Respirator-wearing technicians from the U.S. Environmental Protection Agency were back testing for asbestos this week near W.R. Grace’s former Zonolite factory in Spokane.
During soil testing in June, the agency found low levels of the cancer-causing fibers in residential yards near the former Vermiculite Northwest plant at 1318 N. Maple St.
Now, EPA officials want to know if routine yard activities – such as shoveling dirt or raking – could cause the asbestos fibers to become airborne.
“We’re simulating what people could do on their property,” said Greg Weigel, on-scene coordinator for EPA’s environmental cleanup program. “What we’ve learned from other sites, including Libby, Montana, is that even low levels of asbestos in soil could pose a risk if the asbestos is susceptible to becoming airborne.”
For 22 years, Vermiculite Northwest produced Zonolite, an asbestos-tainted attic insulation. Rail cars brought vermiculite ore from Libby to the plant, where furnaces heated the ore until it puffed up into lightweight insulation.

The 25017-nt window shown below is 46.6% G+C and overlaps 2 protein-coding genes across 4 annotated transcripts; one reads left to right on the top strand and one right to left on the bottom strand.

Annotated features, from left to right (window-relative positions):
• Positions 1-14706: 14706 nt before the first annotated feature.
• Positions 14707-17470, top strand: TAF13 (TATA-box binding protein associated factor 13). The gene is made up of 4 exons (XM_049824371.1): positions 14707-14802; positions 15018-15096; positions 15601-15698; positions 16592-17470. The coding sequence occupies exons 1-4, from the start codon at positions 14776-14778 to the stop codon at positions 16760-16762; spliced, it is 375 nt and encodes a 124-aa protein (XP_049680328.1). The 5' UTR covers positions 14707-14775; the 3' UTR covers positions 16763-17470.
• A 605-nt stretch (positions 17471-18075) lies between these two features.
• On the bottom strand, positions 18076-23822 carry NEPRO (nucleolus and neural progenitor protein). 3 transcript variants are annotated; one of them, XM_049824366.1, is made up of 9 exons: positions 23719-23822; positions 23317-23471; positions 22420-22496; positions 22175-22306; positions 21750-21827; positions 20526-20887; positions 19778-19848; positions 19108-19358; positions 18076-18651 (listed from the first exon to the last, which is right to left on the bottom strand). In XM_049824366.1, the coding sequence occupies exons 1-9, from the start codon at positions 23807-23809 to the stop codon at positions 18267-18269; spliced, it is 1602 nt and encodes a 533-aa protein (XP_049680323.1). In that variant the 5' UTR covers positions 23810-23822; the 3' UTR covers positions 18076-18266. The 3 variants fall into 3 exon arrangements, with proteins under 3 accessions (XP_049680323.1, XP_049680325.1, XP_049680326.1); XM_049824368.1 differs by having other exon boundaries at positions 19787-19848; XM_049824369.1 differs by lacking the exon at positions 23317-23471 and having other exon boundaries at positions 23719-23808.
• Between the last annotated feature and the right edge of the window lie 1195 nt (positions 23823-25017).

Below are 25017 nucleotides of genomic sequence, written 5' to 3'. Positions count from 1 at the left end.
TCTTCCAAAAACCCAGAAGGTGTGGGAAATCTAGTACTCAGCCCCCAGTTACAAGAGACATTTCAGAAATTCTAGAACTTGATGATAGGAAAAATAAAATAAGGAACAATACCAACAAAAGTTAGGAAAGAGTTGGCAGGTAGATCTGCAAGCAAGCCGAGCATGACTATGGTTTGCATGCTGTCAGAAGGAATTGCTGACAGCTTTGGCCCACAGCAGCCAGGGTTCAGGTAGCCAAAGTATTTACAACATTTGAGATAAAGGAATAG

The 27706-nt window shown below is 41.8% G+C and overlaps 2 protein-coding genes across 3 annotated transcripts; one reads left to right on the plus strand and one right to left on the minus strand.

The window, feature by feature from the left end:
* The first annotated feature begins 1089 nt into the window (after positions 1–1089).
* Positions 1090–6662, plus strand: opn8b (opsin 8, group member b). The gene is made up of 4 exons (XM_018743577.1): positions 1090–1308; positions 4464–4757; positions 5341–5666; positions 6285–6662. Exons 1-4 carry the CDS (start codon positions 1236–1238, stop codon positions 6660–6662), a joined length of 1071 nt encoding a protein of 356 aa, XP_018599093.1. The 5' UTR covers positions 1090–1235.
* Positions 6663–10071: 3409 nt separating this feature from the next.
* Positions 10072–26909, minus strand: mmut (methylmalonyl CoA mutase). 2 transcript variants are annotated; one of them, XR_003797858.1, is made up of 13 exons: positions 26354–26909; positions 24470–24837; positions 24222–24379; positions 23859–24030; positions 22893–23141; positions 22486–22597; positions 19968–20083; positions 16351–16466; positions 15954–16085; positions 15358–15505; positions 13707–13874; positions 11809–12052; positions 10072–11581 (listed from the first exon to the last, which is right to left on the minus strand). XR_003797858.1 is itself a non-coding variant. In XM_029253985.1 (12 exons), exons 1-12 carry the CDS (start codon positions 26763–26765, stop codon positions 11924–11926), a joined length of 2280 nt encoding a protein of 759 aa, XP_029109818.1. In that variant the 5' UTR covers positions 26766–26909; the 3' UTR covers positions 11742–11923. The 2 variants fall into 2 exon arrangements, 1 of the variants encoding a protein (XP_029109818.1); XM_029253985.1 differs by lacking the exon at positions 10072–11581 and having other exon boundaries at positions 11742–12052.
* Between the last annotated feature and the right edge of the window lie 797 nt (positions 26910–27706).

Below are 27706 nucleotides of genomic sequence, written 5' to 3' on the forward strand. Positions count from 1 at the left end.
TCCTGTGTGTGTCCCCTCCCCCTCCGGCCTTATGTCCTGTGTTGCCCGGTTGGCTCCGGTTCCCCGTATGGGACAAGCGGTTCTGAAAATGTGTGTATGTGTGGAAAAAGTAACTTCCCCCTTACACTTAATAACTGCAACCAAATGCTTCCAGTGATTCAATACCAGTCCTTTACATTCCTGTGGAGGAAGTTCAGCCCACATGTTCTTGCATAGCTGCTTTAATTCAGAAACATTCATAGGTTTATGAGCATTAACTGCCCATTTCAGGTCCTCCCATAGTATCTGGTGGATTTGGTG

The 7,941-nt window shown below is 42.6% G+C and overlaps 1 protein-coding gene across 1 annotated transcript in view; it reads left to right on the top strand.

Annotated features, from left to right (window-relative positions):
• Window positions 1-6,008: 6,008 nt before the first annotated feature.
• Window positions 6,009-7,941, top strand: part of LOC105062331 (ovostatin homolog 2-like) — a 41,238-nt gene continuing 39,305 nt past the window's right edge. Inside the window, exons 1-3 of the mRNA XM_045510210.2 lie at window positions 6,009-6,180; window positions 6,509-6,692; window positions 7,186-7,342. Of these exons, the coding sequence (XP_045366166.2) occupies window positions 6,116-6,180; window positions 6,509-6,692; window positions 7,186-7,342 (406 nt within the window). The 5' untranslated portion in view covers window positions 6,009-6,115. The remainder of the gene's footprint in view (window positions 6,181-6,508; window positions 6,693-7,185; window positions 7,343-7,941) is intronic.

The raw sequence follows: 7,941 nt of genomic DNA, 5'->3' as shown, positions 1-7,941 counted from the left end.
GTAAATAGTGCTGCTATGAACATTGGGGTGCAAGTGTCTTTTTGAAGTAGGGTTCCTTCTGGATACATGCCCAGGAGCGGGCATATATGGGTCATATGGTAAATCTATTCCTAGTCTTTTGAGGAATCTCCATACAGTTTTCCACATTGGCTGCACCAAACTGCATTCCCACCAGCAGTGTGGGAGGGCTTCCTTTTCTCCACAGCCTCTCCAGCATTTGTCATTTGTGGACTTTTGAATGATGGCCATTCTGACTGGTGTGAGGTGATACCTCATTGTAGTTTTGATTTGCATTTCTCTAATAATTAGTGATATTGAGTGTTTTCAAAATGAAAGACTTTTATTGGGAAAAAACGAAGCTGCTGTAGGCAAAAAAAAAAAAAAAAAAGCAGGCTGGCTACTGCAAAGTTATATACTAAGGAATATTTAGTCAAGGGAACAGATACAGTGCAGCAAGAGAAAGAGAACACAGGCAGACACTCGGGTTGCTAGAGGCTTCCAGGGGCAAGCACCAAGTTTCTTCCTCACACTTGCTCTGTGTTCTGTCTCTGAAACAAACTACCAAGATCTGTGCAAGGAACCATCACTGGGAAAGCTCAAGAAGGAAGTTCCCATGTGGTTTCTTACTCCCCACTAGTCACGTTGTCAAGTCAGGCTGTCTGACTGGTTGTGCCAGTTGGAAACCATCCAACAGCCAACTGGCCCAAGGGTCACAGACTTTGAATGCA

W.R. Grace closed Vermiculite Northwest in 1973, after a whistle-blower tipped state inspectors to high asbestos levels inside. Spokane County’s road department bought the property, which was capped with asphalt as part of the site cleanup.
Earlier this year, EPA declared a public health emergency in Libby, where contamination from a now-closed vermiculite mine has been cited in the deaths of more than 200 people. Thousands more are believed to suffer from asbestos-related illnesses, including asbestosis and mesothelioma, a cancer of the lung lining.
EPA has identified 271 sites nationwide where W.R. Grace turned vermiculite ore from Libby into insulation. The agency’s screening efforts have focused on 105 sites – including the Spokane site – which received 95 percent of the ore.
EPA tested two yards and some county-owned property in Spokane over a three-day period. The work concluded Wednesday. Initial results should be available within six weeks, but additional assessment will be needed to calculate potential health risks, Weigel said.